Wednesday, 23 October 2013

Get to know you interview ~ Emma Chase

  1. When did you first realize you wanted to be a writer?
When I was thirteen years old. Growing up, my closest friends were very talented – one was a pianist, another a dancer, a gymnast, a basketball player. Making up stories and writing was my “thing” – something I could do well that I loved.

  1. How long does it take you to write a book?
About four months. But I’m a terrible procrastinator – I work better with a deadline looming over my head.

  1. What is your work schedule like when you're writing?
Get the kids off to school and the husband off to work, then write for a few hours. Run errands and take care of household responsibilities in the afternoon, squeeze in some Twitter/Facebook/Goodreads time if possible,  then write some more. Get the kids to their activities, get homework and dinner done, and once everyone is down for the night, write a little more (if I don’t pass out from exhaustion first).

  1. What would you say is your interesting writing quirk?
I write best when I’m alone in the house, so there’s no possibility of interruption or distraction. I also pace and say dialogue out loud, which I imagine looks pretty crazy – hence the preference for solitude.

  1. How do you plan to publish? (self or publisher)
I like working with a publisher. It’s been a very positive experience.  I enjoy the whole collaborative process, particularly in terms of editing and cover design.

  1. Where do you get your information or ideas for your books?
I think it’s important to be as realistic as possible with the details of my books. When describing a setting like New York City or the inner workings of a profession like investment banking.  If that information doesn’t come from personal experience, then I research it online (thank you Google!).
As for ideas…most of my ideas come to me when I’m listening to music, while running on the treadmill or driving in the car.

  1. When did you write your first book and how old were you?
Tangled was the first book I’ve written. I was in my thirties (purposely vague) when I finished it.

  1. What do you like to do when you're not writing?
Reading, of course! I also like to jog or go for walks in the woods with the dogs.  If I have extra time, I enjoy cooking – trying new dishes - and taking care of our vegetable garden.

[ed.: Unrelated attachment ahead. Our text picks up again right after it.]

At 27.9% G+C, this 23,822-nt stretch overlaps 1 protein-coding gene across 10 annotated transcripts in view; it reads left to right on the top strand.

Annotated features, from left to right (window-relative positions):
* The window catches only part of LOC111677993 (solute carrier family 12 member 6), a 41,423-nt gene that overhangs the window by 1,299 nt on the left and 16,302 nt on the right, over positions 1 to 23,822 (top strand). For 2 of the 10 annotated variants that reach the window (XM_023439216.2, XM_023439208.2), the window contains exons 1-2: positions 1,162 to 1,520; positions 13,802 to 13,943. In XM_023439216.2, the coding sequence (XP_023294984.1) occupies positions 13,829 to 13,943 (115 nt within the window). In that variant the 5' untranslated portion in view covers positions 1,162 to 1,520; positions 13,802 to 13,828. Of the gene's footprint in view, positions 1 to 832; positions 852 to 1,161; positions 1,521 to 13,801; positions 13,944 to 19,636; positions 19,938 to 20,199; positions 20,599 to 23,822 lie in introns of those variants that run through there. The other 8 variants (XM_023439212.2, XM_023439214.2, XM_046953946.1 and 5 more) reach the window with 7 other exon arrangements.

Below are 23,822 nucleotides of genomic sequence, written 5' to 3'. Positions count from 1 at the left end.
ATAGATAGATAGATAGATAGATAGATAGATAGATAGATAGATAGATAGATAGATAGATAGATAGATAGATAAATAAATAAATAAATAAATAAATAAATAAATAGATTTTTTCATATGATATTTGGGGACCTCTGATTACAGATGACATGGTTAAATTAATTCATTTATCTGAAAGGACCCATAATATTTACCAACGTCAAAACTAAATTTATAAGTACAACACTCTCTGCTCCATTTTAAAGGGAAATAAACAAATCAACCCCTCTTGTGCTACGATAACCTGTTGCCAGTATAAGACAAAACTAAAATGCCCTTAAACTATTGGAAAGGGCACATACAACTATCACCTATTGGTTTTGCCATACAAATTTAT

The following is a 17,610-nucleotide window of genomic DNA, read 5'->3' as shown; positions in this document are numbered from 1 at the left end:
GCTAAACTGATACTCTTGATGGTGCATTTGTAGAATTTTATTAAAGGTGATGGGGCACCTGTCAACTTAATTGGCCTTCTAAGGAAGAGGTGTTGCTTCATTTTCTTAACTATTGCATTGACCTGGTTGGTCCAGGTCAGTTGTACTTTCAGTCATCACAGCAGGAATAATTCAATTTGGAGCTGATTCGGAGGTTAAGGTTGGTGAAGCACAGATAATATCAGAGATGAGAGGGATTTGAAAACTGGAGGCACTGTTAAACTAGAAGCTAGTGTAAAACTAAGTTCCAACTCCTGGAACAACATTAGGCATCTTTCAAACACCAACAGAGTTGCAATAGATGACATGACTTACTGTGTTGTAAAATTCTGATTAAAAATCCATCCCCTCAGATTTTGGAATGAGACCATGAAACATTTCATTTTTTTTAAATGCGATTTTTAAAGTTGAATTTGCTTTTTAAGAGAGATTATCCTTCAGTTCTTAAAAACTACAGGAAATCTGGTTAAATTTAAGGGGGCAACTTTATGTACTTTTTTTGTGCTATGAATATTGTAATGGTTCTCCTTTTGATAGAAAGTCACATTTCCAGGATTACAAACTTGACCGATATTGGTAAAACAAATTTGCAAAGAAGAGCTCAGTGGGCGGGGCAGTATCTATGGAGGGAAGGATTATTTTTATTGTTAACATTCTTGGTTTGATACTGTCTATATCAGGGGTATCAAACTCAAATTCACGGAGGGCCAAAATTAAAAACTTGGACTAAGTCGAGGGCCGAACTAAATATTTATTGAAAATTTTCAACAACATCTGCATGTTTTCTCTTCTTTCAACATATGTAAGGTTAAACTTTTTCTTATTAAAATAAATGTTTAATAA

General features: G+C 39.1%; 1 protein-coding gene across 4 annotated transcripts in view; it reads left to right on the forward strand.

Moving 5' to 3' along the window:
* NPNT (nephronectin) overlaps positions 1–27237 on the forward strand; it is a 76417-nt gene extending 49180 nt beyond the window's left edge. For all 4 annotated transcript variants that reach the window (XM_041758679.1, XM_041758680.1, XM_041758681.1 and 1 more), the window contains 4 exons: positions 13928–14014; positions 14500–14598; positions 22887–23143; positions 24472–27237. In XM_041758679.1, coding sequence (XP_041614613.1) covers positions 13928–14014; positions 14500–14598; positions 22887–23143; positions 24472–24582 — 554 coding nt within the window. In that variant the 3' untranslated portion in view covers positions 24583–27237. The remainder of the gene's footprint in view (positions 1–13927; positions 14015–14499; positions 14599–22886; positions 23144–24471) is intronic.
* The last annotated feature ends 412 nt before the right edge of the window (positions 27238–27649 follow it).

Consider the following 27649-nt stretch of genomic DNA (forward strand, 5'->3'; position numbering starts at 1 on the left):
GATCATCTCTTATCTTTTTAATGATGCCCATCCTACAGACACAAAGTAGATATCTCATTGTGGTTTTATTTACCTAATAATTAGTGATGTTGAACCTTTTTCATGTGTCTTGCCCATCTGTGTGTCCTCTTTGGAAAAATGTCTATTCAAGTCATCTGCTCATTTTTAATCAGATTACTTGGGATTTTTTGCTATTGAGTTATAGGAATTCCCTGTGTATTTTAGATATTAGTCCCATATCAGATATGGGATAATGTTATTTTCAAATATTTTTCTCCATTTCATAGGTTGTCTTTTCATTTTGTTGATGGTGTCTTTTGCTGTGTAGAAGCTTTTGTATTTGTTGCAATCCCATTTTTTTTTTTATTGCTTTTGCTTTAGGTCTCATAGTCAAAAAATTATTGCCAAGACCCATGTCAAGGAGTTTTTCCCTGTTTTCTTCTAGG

1. What does your family think of your writing?
My husband is extremely supportive and tries to keep the kids at bay if I’m in the middle of a scene or on a deadline. My daughter can’t wait to be old enough to read my books, though as her mother, I’m not sure if she’ll ever be old enough to read them.  And my son tries to get me to do his writing homework for him. He says, “You can write this better than me – it’s what you do!”
  1. What was one of the most surprising things you learned in creating your books?
That characters really do take on a life of their own. There are times when I have certain plot points in mind, places I want to go, but when I sit down to write it, the characters just don’t want to go there. They have other ideas, and what’s funny is the finished product usually ends up better that way, than what I had envisioned first.

  1. How many books have you written? Which is your favorite?
I’ve written Tangled, Twisted, the short story Holy Frigging Matrimony and I’m currently writing book #3 in the Tangled Series, Tamed.  Their each my favourite in their own way – it’s like trying to pick a child you like best! 
That being said, there’s definitely a special place in my heart for Tangled – because it was the first. It’s a unique, fun take on romance and I love Drew as the narrator – that he grows in the story, but still keeps those irreverent, charming qualities that make him, him.
  1. Do you have any suggestions to help me become a better writer? If so, what are they?
Write every day. Even if you’re not in the mood. Even if it’s just a sentence or two. You’ll be surprised at how much you can actually accomplish and it’s a great way to keep writer’s block at bay.
  1. Do you hear from your readers much? What kinds of things do they say?
Yes, I get tweets, emails and messages from my readers everyday. It’s great hearing from them and I try to respond to every one. They tell me how much they’ve enjoyed my book and characters and sometimes inquire about future projects.  
  1. Do you like to create books for adults?
Absolutely. I think there are some great life lessons in Tangled, particularly for young women – but because of the language and subject matter, I think all of my books are strictly for adult eyes only.

  1. What do you think makes a good story?
Interesting, honest, humorous characters and a solid plot. A little suspense, a little drama to keep things interesting and a very satisfying ending that makes the time a reader has invested in the story worthwhile.

  1. As a child, what did you want to do when you grew up?
When I was very young, I wanted to be a lawyer or a judge. But I always imagined writing books “on the side” – as a hobby or a second job.

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